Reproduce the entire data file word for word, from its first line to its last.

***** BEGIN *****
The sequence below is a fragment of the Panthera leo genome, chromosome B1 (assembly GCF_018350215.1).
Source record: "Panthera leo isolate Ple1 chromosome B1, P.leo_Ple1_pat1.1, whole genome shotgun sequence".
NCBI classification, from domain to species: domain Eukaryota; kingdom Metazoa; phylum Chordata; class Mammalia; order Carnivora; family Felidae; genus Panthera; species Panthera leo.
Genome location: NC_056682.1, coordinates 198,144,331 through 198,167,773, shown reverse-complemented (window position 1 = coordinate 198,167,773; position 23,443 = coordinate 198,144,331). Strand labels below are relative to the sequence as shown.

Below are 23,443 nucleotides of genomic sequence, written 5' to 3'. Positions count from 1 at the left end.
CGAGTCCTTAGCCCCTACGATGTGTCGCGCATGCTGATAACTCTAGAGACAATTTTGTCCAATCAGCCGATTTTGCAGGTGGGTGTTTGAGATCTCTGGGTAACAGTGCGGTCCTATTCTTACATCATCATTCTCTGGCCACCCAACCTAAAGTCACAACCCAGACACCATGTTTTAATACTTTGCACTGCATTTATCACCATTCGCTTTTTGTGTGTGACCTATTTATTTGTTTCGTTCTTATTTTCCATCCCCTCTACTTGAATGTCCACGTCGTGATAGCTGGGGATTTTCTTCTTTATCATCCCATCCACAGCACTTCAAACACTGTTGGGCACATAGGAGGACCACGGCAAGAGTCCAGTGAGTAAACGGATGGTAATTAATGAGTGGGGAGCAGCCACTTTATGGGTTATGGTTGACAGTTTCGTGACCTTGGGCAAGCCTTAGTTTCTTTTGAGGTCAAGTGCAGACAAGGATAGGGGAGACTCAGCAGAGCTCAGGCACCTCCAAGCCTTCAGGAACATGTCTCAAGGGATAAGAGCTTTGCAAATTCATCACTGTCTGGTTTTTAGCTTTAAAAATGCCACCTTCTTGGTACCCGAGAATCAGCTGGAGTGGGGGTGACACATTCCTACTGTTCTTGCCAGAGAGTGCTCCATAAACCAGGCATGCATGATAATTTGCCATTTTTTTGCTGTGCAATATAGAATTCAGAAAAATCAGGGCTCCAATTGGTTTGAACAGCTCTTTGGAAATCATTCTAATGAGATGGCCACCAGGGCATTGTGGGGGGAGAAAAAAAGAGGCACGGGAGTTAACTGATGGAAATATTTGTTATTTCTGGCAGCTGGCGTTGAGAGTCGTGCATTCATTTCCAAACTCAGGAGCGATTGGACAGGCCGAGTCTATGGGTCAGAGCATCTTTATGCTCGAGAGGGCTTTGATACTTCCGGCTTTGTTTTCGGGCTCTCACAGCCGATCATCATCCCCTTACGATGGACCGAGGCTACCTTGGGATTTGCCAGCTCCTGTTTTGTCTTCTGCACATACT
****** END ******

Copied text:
The sequence below is a fragment of the Panthera leo genome, chromosome B1 (assembly GCF_018350215.1).
Source record: "Panthera leo isolate Ple1 chromosome B1, P.leo_Ple1_pat1.1, whole genome shotgun sequence".
NCBI classification, from domain to species: domain Eukaryota; kingdom Metazoa; phylum Chordata; class Mammalia; order Carnivora; family Felidae; genus Panthera; species Panthera leo.
Genome location: NC_056682.1, coordinates 198,144,331 through 198,167,773, shown reverse-complemented (window position 1 = coordinate 198,167,773; position 23,443 = coordinate 198,144,331). Strand labels below are relative to the sequence as shown.

Below are 23,443 nucleotides of genomic sequence, written 5' to 3'. Positions count from 1 at the left end.
CGAGTCCTTAGCCCCTACGATGTGTCGCGCATGCTGATAACTCTAGAGACAATTTTGTCCAATCAGCCGATTTTGCAGGTGGGTGTTTGAGATCTCTGGGTAACAGTGCGGTCCTATTCTTACATCATCATTCTCTGGCCACCCAACCTAAAGTCACAACCCAGACACCATGTTTTAATACTTTGCACTGCATTTATCACCATTCGCTTTTTGTGTGTGACCTATTTATTTGTTTCGTTCTTATTTTCCATCCCCTCTACTTGAATGTCCACGTCGTGATAGCTGGGGATTTTCTTCTTTATCATCCCATCCACAGCACTTCAAACACTGTTGGGCACATAGGAGGACCACGGCAAGAGTCCAGTGAGTAAACGGATGGTAATTAATGAGTGGGGAGCAGCCACTTTATGGGTTATGGTTGACAGTTTCGTGACCTTGGGCAAGCCTTAGTTTCTTTTGAGGTCAAGTGCAGACAAGGATAGGGGAGACTCAGCAGAGCTCAGGCACCTCCAAGCCTTCAGGAACATGTCTCAAGGGATAAGAGCTTTGCAAATTCATCACTGTCTGGTTTTTAGCTTTAAAAATGCCACCTTCTTGGTACCCGAGAATCAGCTGGAGTGGGGGTGACACATTCCTACTGTTCTTGCCAGAGAGTGCTCCATAAACCAGGCATGCATGATAATTTGCCATTTTTTTGCTGTGCAATATAGAATTCAGAAAAATCAGGGCTCCAATTGGTTTGAACAGCTCTTTGGAAATCATTCTAATGAGATGGCCACCAGGGCATTGTGGGGGGAGAAAAAAAGAGGCACGGGAGTTAACTGATGGAAATATTTGTTATTTCTGGCAGCTGGCGTTGAGAGTCGTGCATTCATTTCCAAACTCAGGAGCGATTGGACAGGCCGAGTCTATGGGTCAGAGCATCTTTATGCTCGAGAGGGCTTTGATACTTCCGGCTTTGTTTTCGGGCTCTCACAGCCGATCATCATCCCCTTACGATGGACCGAGGCTACCTTGGGATTTGCCAGCTCCTGTTTTGTCTTCTGCACATACT